How did you learn to play eruption?


Silver Supporting Member
Pete's videos would be a great place to start. He's the only guy that captures the little nuances. The phrasing is the tricky part.


Back in 1985, we were asked by a radio station to be in a local Battle of the Bands at a venue called Bessie's Boathouse in Norfolk, VA. We had never played in public (new band) but submitted a few songs and made the top 10. We felt pretty confident. We were a good group of players that held our own. They told us we would come up right after a break in the show where they had a kid they wanted to let play. We were in our late 20's and veterans of the music scene here, and he was 13 and never played out. How good could he be?

This good (although I have no idea how he learned it back then). Need less to say we did NOT want to follow Scotty again. Amazingly good at that style of music. (He actually asked about 10 years ago if he could play in my band. I don't think that would have worked out. Slightly above my level) If you look there are plenty of videos of him. Victor Wooten convinced him to add slap to his guitar style. Interesting but not my thing.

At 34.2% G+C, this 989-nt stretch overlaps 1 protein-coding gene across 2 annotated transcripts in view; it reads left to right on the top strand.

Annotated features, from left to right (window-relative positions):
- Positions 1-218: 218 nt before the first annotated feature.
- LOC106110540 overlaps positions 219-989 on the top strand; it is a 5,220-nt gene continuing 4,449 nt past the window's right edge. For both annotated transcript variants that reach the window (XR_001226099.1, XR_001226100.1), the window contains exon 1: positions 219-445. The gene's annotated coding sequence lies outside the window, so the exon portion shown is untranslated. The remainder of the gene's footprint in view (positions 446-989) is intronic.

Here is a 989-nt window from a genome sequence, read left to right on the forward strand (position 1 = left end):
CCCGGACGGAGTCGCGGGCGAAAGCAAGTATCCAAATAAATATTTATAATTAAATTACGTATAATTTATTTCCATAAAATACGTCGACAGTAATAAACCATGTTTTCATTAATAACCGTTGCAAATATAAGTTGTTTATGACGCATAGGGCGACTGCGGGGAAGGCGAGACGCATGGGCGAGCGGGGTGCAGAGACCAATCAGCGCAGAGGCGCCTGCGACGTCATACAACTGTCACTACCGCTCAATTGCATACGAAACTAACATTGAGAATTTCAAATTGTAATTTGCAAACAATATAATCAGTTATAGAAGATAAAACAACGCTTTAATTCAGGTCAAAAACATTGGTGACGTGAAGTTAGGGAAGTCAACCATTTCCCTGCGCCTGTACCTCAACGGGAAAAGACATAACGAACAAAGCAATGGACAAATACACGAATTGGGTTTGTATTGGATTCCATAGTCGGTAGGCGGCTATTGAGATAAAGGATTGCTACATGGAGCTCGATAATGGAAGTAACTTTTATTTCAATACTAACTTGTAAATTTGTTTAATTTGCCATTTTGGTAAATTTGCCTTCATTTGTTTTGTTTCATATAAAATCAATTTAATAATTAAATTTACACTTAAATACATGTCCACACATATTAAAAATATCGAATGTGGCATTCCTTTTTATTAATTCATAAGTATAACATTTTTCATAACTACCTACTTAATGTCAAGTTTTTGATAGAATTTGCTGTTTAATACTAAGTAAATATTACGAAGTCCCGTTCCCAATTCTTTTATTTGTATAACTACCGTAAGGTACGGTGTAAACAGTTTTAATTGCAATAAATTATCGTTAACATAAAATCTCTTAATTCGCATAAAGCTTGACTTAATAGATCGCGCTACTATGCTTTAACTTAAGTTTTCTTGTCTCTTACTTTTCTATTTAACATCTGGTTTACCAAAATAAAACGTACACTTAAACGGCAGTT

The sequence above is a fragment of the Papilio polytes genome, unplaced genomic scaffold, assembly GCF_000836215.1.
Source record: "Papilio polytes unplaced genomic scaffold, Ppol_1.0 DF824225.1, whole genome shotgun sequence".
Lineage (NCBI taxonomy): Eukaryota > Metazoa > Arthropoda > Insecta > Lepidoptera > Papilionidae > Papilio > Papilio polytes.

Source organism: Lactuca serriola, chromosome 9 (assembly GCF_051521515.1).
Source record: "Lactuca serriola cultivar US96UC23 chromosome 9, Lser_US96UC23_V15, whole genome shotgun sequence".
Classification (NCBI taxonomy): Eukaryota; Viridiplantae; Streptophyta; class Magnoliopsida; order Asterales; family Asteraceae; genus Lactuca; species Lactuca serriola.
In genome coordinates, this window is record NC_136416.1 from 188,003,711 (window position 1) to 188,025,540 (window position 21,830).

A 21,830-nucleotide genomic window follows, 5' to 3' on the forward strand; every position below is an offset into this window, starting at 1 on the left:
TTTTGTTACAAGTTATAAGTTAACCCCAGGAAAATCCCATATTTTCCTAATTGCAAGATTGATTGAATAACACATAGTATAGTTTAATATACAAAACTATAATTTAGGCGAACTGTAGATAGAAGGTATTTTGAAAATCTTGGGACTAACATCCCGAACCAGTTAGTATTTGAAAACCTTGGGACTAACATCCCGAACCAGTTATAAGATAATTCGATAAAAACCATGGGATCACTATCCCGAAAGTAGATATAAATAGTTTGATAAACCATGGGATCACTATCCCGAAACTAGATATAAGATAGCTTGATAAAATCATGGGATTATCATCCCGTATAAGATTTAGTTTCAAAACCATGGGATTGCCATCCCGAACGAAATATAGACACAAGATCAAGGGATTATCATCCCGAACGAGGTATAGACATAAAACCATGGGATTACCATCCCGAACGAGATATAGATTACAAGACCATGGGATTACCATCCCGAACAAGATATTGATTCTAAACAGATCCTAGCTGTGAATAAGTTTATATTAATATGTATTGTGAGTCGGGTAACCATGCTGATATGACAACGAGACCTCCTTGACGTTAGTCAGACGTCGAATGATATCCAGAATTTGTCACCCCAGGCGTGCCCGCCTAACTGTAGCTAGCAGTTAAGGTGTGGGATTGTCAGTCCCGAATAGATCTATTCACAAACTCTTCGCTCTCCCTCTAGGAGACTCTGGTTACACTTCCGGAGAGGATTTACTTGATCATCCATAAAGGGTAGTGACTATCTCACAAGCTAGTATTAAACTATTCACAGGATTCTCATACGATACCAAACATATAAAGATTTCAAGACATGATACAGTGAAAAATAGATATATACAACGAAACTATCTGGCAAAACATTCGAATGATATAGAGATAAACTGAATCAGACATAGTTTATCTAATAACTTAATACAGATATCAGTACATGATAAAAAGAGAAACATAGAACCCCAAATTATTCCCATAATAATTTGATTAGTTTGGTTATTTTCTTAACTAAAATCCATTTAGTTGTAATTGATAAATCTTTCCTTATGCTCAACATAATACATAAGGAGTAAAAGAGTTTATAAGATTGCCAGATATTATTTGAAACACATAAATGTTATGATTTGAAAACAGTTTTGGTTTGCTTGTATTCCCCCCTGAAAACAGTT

Scotty at 13 (his performance before us)
Scotty at 18 (still playing local bars)
Scotty some years ago
Last and best (I promise...)
Seems Guthrie Govan was impressed with him.

In answer to the OP, I still can't come close to playing Eruption today. But my friend here can.
Scotty is a beast of a player, his tapping skills are some of the most advanced anywhere.


Silver Supporting Member
I know now but didn’t then! Lol. He still lives here and you run into him. Glad he doesn't play out locally very often. I would never get another gig.
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When I was just starting, someone showed me the tapping part. I worked out a very bad approximation by ear. There have been a variety of sources ( youtube, watching people play it, guitar magazine tabs etc...) to help improve my rough parts. In 80s everybody played it to varying degrees, but it takes many dedicated hours working on VH chops to get close.